{wine} Drink a glass, save a rhino: Van Loveren’s Rhino Run wines

Food and wine are almost always about fun and games. So, when I find a brand that’s raising awareness about and committing to fight issues that negatively affect our planet earth, that’s when my ears really prick up. One of these brands is Van Loveren  Family Vineyards with their Rhino Run wines.

Background

Van Loveren Family Vineyards has continued its contribution to nature conservation in South Africa with the release of the latest vintage Rhino Run wines. The range of superb quality wines celebrates this magnificent animal of the African plains and the efforts being made to save it.

“As a producer invested in the preservation of our natural heritage, both through responsible farming practices and initiatives wider afield, Van Loveren has long been involved with conservation and continues through Rhino Run,” says Van Loveren Wines CEO Phillip Retief (press release).

Introduction

A while ago, I was gifted a duo of elegant Rhino Run wines from Van Loveren.  Beautifully bottled and labeled, the contribution to rhino conservation was apparent from a first glance.

Upon further research, I found that this these vintages not only work to highlight the rhino-poaching crisis in our country, but it also contributes to a variety of foundations who have lost rhinos through poaching, the most well-known one being the Player Ntombela Foundation.

To advocate even further against this cruel treatment of wild animals, the Rhino Run wines are available for export to international wine shows and exhibitions, extending its reach far beyond our national parks’ borders.

Conservation efforts

South Africa holds the bulk of the world’s rhinos and we’ve been hit the hardest in terms of poaching efforts. Two and a half rhinos are still killed every single day. Even though there has been a steady decrease in rhino poachings since the start of the current crisis in 2008, with numbers peaking in 2015, there is still a lot that can be done.

Photo credit: The Tall Hedonist, Timothy Gibson
Photo credit: The Tall Hedonist, Timothy Gibson

How does my contribution help?

Rhino conservation is not just about protecting these incredible animals. It’s also about fighting illegal rhino-horn trade globally,  and calling on experts, specialists and conservationists who can give the rhinos the best fighting chance in the future.

Your contribution helps the establishment and maintenance of anti-rhino poaching units. It goes towards community outreaches and initiatives where members are trained as part of these units. It assists in the training of specialist dogs, who help to track poachers and their activity. Vehicles, equipment, communications, administration, outreaches, awareness campaigns – the list of costs associated with these conservation efforts is endless.

The Rhino Run wines

The Rhino Run range is inspired by the late Dr Ian Player, founder of the Player Ntombela Foundation and the conservationist who dedicated his life and career since the 1960s to lead the efforts to save the rhino.

Rhino Run Chenin Blanc 2018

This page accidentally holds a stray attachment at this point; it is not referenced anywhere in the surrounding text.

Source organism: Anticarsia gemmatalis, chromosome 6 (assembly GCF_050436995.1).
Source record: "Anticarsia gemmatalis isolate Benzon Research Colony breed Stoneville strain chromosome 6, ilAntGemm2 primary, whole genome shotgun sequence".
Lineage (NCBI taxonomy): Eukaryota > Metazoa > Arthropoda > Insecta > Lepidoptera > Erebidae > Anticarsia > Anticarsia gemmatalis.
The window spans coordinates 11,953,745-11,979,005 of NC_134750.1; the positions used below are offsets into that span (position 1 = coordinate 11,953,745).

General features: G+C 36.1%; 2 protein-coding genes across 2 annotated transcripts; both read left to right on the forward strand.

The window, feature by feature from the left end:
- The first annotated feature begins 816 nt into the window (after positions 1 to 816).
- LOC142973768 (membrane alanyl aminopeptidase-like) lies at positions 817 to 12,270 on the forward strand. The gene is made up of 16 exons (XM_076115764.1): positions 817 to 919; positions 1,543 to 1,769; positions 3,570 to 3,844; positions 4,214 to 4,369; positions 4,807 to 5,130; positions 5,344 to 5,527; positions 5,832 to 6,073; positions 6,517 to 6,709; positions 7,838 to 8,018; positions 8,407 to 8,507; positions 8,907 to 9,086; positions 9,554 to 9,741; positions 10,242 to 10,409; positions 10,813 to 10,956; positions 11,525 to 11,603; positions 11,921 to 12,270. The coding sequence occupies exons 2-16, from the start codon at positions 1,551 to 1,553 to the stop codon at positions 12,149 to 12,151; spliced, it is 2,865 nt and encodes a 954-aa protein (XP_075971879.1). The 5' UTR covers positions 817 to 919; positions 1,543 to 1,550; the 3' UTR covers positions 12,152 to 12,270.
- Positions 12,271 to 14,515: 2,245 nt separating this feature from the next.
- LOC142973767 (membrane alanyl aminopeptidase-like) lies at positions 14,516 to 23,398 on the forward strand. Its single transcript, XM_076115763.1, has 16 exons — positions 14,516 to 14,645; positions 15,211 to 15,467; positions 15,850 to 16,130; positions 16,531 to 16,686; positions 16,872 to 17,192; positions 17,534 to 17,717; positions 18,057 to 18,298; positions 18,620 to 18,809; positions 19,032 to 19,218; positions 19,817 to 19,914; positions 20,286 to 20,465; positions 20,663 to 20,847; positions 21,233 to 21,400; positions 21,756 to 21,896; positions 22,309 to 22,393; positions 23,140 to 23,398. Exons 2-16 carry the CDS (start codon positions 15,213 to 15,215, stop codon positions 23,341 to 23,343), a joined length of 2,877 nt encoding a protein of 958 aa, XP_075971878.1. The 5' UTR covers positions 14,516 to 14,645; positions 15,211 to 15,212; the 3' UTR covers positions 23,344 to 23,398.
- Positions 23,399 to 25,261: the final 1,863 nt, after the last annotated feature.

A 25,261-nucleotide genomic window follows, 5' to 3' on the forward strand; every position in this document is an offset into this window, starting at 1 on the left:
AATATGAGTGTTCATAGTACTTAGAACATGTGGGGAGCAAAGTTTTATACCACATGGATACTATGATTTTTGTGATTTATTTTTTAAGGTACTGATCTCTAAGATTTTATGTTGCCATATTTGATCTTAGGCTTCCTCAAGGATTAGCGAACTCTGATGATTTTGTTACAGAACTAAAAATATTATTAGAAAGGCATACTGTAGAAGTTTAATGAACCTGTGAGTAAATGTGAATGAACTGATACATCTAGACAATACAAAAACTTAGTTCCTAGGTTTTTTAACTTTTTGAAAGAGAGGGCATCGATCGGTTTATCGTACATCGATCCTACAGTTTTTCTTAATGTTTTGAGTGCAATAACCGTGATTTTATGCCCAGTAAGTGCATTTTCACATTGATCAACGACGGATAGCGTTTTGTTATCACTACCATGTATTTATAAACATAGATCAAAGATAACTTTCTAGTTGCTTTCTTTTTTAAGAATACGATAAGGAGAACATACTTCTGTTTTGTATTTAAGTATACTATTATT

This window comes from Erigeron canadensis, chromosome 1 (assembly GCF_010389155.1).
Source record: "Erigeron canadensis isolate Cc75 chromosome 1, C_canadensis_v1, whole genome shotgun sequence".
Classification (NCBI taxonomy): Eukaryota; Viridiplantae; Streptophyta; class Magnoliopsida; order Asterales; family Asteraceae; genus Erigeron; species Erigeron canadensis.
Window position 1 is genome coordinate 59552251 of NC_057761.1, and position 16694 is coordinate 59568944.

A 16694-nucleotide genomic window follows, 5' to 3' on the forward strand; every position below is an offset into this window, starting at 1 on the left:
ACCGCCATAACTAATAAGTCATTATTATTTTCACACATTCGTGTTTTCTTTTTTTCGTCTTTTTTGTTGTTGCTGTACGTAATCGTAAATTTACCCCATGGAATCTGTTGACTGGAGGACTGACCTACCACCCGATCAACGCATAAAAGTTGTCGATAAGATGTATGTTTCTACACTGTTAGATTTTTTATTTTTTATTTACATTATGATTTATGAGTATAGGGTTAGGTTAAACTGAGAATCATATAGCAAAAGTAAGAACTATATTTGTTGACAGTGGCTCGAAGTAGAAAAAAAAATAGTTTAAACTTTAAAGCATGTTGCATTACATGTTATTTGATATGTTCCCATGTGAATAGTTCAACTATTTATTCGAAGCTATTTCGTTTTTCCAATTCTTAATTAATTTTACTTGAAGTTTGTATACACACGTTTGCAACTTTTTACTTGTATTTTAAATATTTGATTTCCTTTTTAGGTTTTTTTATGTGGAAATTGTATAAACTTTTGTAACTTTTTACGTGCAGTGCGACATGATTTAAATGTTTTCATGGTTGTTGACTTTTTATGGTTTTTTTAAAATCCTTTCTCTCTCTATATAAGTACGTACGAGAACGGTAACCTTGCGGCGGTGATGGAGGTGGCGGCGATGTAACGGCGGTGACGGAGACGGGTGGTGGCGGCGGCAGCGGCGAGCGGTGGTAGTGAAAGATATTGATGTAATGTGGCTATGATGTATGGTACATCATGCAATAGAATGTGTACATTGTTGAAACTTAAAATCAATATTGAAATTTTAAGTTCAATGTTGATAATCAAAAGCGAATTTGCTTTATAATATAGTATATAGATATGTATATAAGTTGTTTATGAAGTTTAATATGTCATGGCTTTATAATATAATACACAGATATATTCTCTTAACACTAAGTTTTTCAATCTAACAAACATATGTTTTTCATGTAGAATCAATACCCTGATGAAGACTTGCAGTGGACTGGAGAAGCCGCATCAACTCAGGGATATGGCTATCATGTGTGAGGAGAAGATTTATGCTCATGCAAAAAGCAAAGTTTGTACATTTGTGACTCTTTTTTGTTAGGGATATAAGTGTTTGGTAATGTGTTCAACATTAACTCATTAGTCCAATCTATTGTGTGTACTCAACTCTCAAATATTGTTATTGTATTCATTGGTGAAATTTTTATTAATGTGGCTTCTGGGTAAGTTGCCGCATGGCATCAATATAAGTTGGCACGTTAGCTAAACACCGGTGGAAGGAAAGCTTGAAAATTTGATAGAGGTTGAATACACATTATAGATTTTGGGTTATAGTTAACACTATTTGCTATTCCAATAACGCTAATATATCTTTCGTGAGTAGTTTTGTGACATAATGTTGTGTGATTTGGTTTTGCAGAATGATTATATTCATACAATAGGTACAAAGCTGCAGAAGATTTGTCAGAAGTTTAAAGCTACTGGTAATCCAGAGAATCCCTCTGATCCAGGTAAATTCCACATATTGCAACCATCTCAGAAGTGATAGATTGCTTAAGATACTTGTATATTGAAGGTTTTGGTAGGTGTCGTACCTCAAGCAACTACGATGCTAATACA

Tasting notes:  The wine has aromas of peaches and floral notes that lingers gently on the palate.
Cellar door price:   Approx. R60

Rhino Run Ian Player 2016

Tasting notes:  This wine has rich almond, plum and mint on the nose, followed by ripe berry, cassis and redcurrant on the palate. Good oaking ensures a soft, toasty finish.
In the vineyard:    This is a blend of two noble grape varieties, Cabernet Sauvignon and Merlot
In the cellar:   Vinified with minimal intervention in the natural process,allowing each cultivar to express its individual characteristics.
Cellar door price:   
approx. R71

The Little Hedonist’s food pairing suggestion: With the ripe, juicy stone-fruit flavours that are prevalent in both red and white wines, I thought it would only be suitable for me to make use of the abundance of nectarines we have during winter. 

You’re either a cooked fruit person or not. This is on the same level as the “pineapple on pizza” debate. I love cooking with fruit, and I felt that both these Rhino Run wines needed something light, something elegant, but something beautifully textured and layered, much like these two bottles.

I decided to pair the Rhino Run wines with oven-baked nectarines, stuffed with herbed goat’s cheese, wrapped in salty, rich prosciutto, and drizzled with thyme honey. This was the most delicious snack to serve on a late Saturday afternoon, leading into the indulgences of the weekend.

The baked nectarines picked up the juicy peachiness in the Chenin Blanc beautifully, whilst the wine softened the edges of the honeyed fruit and goat’s cheese.

With the Ian Player 2016 red, the goat’s cheese and prosciutto caused quite a stir, allowing all those gorgeous layers of the blend to identify themselves to your palate – the earthy elements that arose from this pairing was simply sublime.

In Conclusion

In a world where we all want to help fight one or all of the existential crises that we’re faced with, we need to remember that it all starts with small acts. Buy your wines consciously. Invest in brands that also invest in our future, and that, with their large-scale impacts and global projects, can facilitate change that was catalysed by our choices. No contribution is too small to make a difference.

I will always align myself with brands that contribute to environmental issues, and I’m incredibly happy to have come across this range of exquisite Rhino Run wines. 

Disclaimer: I was given this product(s) as part of a press drop in exchange for my honest and truthful opinion and review thereof. All thoughts and opinions expressed herein are solely those of The Little Hedonist, given in good faith and in no way influenced by the company or its affiliates. All images, unless otherwise stated/credited, are also my own.

 

 

 

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